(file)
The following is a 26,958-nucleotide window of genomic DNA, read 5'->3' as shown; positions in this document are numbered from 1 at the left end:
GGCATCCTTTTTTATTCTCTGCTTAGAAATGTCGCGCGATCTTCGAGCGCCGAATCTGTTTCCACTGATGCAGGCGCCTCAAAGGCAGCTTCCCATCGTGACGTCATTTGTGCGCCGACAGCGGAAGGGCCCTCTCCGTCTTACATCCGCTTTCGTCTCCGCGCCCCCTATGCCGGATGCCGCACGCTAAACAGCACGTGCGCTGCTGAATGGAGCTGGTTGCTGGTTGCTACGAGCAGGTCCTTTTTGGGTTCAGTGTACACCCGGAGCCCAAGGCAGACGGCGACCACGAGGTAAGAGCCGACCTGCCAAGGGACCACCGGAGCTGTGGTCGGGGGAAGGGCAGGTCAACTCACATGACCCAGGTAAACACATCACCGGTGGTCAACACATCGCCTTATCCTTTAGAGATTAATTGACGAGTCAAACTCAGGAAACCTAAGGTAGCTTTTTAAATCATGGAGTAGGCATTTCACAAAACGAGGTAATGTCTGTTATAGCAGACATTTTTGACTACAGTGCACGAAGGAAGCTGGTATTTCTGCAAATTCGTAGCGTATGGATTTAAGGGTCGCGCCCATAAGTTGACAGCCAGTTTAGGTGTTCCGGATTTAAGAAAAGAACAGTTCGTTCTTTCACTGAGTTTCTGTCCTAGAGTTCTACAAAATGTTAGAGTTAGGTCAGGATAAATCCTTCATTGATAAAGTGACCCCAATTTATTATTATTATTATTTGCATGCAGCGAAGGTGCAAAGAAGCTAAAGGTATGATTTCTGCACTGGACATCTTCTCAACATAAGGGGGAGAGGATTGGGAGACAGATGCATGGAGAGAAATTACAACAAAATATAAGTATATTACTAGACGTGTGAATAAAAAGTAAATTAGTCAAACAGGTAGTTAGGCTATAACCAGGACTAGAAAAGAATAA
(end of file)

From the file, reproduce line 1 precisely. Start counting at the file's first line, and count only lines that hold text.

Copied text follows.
The following is a 26,958-nucleotide window of genomic DNA, read 5'->3' as shown; positions in this document are numbered from 1 at the left end: